Results have been received for a Big Y test for Cooley Group CF10, a descendant of William Cooley (-1817) and Elizabeth Firmin (-1837). FTDNA has found a host of upstream SNPs that William shared with his (distantly-related) Scully cousins. These twenty-six SNPs, now known collectively as haplogroup S984, covers a period on order of about three thousand years. At this reckoning, there are nine SNPs in the new CF10 Cooley haplogroup. They emerged over the last 1300 years possibly originating in a man born in about 700 AD, well before surnames came into fashion.
Of the thirteen new SNPs reported by FTDNA for the Cooleys, three are located in the centromere of the Y chromosome. (I've listed them below.) This is an unstable area not particularly suited to SNP hunting — the idea being that we're looking for SNPs that have been present since their inception and are not apt to go away in future generations. (A home shouldn't be built on a foundation on sand and a study not determined on fickle data.) I submitted two of the SNPs to yseq.net for further analysis and naming. They found another SNP that resides in a region that is near identical to a section on chromosome 1. That's not desirable for Sanger sequencing and analysis. The SNPs, which are single-point mutations, are listed in the manner of position, ancestral value, and derived value, that is, the value to which that base of DNA mutated.
With some imagination, the genealogy, below, can be overlain with the SNP tree, which follows. These facts only need to be understood: Only men have a Y chromosome and, unlike the rest of the nuclear DNA, each man receives a clone of his father's Y. (The Y carries the male sex gene.) It's passed on like that over many generations before any significant mutations accumulate, but even small differences can delineate collateral branches on a tree. It's also helpful to understand that each SNP mutation happens with the birth of an individual male. In this, SNPs are analogous with the man and, in theory, can be given the name of the original bearer. Of course, even in the best instances, recorded lineages are no more than a couple of dozen generations long. It's rare that the match can be made. But I can say with confidence that Francis Strother was born in Virginia in about the year 1700 along with the very first occurrence of SNP A20343, which propagated throughout every cell of his body and down through the paternal line to the present day. (I mentioned this is an earlier article but I like it well enough to repeat here: In 50,000 years that mutation might lead to a genus called Homo franciscus strothericus. Who's to say it won't?)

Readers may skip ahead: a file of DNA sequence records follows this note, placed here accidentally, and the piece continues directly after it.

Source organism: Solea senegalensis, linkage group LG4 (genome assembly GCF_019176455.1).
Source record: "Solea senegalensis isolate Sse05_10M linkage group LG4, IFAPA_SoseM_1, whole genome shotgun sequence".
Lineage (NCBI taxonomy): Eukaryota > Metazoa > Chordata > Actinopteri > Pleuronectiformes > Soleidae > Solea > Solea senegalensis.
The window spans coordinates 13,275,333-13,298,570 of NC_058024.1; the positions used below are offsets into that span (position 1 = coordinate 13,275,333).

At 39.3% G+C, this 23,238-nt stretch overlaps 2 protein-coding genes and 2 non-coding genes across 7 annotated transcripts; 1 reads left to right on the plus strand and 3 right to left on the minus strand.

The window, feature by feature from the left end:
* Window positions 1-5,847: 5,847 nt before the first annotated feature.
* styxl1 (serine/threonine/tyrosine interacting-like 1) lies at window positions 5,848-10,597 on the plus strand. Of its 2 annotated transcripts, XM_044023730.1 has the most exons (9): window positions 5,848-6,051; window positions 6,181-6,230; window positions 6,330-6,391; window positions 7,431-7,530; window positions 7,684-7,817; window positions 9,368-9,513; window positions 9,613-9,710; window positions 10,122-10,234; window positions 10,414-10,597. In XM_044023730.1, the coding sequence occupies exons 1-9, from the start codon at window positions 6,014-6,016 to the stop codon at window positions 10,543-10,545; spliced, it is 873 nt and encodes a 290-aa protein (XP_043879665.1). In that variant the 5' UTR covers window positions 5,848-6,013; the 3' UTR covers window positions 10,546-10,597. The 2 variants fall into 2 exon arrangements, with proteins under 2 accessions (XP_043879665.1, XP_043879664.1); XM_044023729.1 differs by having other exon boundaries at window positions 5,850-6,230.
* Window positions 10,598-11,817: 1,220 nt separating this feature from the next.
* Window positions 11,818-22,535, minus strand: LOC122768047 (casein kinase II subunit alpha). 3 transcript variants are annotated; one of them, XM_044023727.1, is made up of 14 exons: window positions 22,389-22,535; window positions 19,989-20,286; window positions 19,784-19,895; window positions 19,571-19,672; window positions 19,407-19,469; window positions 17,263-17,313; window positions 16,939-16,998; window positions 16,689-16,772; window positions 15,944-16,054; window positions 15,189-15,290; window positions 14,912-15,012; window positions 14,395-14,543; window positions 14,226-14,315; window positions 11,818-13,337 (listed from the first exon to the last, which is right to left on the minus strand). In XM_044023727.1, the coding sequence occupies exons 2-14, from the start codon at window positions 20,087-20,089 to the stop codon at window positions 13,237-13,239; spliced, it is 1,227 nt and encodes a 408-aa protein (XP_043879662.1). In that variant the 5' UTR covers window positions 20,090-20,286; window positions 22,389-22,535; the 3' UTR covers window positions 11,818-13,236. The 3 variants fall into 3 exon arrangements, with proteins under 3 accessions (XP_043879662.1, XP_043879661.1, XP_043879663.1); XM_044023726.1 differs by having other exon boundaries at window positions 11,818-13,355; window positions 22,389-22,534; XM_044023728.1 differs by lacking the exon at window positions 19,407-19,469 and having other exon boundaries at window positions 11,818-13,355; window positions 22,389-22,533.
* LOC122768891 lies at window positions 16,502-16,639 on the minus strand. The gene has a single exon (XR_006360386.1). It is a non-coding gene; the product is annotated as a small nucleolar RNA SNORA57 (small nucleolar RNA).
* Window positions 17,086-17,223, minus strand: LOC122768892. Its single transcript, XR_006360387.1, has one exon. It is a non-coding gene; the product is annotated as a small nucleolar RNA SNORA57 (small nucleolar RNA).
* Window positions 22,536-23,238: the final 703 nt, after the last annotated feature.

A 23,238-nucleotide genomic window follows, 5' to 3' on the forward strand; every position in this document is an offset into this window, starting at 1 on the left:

Additionally, I found these four low count but high quality SNPs. They should be kept "in reserve," so to speak, in case we need to search in more detail.
The STR genetic distance for the two testers is 11 out of 541 fully sequenced markers. Just as we can't determine a direct and specific timetable based on SNP frequency, nor can the STR genetic distance (GD) be wholly reliable. However, STRs generally mutate a lot more quickly than SNPs and are more dependable in respect to GD. After all, in the above example, the Cooley tester had nine new SNPs come into the lineage over the same period that zero new markers emerged in the Scullys. The following shows where the STR markers vary between the two testers.
With these tests, CF10 has come a long way from a haplogroup that was three thousand or more years old to one maybe 700 years old. There's still a large number of SNPs to parse through, but even one more well-placed test will bring us a lot closer. Two essential, related goals are in play: to determine the Y-DNA signature for the CF10 Cooley's More Recent Common Ancestor (MRCA) — a forebear of some number of degrees to William and John Cooley — and to assess an approximate degree of cousinship between the two men through the use of GD and SNP count difference.